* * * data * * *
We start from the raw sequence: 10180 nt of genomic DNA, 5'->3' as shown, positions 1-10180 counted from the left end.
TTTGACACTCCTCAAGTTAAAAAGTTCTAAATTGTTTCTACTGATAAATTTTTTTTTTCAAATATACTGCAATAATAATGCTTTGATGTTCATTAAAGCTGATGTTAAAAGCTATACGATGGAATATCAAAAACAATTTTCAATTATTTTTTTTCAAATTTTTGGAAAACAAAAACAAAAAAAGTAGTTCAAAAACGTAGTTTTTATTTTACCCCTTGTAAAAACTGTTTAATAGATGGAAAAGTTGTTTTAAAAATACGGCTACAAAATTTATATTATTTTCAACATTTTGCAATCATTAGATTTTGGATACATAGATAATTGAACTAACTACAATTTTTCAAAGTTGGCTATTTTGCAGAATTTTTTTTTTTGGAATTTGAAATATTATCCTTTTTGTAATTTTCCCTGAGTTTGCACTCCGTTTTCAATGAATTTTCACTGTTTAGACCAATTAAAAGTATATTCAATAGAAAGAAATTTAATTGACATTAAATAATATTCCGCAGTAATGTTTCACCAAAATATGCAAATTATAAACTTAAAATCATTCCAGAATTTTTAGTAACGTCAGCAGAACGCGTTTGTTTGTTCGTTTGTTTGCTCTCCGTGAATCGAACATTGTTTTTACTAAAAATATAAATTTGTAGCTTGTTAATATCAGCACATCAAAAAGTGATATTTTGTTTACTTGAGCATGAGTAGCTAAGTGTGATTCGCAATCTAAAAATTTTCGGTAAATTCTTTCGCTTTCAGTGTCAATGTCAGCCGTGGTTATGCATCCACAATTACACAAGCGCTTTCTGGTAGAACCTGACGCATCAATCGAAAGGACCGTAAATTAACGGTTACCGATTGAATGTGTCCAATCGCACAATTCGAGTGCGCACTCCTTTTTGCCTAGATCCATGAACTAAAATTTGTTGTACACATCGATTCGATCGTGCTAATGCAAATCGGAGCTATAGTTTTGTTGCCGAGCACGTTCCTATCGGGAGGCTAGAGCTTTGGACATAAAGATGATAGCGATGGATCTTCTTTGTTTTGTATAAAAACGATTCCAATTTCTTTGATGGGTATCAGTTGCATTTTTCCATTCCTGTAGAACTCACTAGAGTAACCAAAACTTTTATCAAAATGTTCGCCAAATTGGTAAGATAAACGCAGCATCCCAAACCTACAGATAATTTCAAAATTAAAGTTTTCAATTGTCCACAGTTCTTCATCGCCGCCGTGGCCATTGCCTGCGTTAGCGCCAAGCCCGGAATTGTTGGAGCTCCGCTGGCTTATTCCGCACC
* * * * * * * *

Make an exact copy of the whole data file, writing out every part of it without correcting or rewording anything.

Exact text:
We start from the raw sequence: 10180 nt of genomic DNA, 5'->3' as shown, positions 1-10180 counted from the left end.
TTTGACACTCCTCAAGTTAAAAAGTTCTAAATTGTTTCTACTGATAAATTTTTTTTTTCAAATATACTGCAATAATAATGCTTTGATGTTCATTAAAGCTGATGTTAAAAGCTATACGATGGAATATCAAAAACAATTTTCAATTATTTTTTTTCAAATTTTTGGAAAACAAAAACAAAAAAAGTAGTTCAAAAACGTAGTTTTTATTTTACCCCTTGTAAAAACTGTTTAATAGATGGAAAAGTTGTTTTAAAAATACGGCTACAAAATTTATATTATTTTCAACATTTTGCAATCATTAGATTTTGGATACATAGATAATTGAACTAACTACAATTTTTCAAAGTTGGCTATTTTGCAGAATTTTTTTTTTTGGAATTTGAAATATTATCCTTTTTGTAATTTTCCCTGAGTTTGCACTCCGTTTTCAATGAATTTTCACTGTTTAGACCAATTAAAAGTATATTCAATAGAAAGAAATTTAATTGACATTAAATAATATTCCGCAGTAATGTTTCACCAAAATATGCAAATTATAAACTTAAAATCATTCCAGAATTTTTAGTAACGTCAGCAGAACGCGTTTGTTTGTTCGTTTGTTTGCTCTCCGTGAATCGAACATTGTTTTTACTAAAAATATAAATTTGTAGCTTGTTAATATCAGCACATCAAAAAGTGATATTTTGTTTACTTGAGCATGAGTAGCTAAGTGTGATTCGCAATCTAAAAATTTTCGGTAAATTCTTTCGCTTTCAGTGTCAATGTCAGCCGTGGTTATGCATCCACAATTACACAAGCGCTTTCTGGTAGAACCTGACGCATCAATCGAAAGGACCGTAAATTAACGGTTACCGATTGAATGTGTCCAATCGCACAATTCGAGTGCGCACTCCTTTTTGCCTAGATCCATGAACTAAAATTTGTTGTACACATCGATTCGATCGTGCTAATGCAAATCGGAGCTATAGTTTTGTTGCCGAGCACGTTCCTATCGGGAGGCTAGAGCTTTGGACATAAAGATGATAGCGATGGATCTTCTTTGTTTTGTATAAAAACGATTCCAATTTCTTTGATGGGTATCAGTTGCATTTTTCCATTCCTGTAGAACTCACTAGAGTAACCAAAACTTTTATCAAAATGTTCGCCAAATTGGTAAGATAAACGCAGCATCCCAAACCTACAGATAATTTCAAAATTAAAGTTTTCAATTGTCCACAGTTCTTCATCGCCGCCGTGGCCATTGCCTGCGTTAGCGCCAAGCCCGGAATTGTTGGAGCTCCGCTGGCTTATTCCGCACC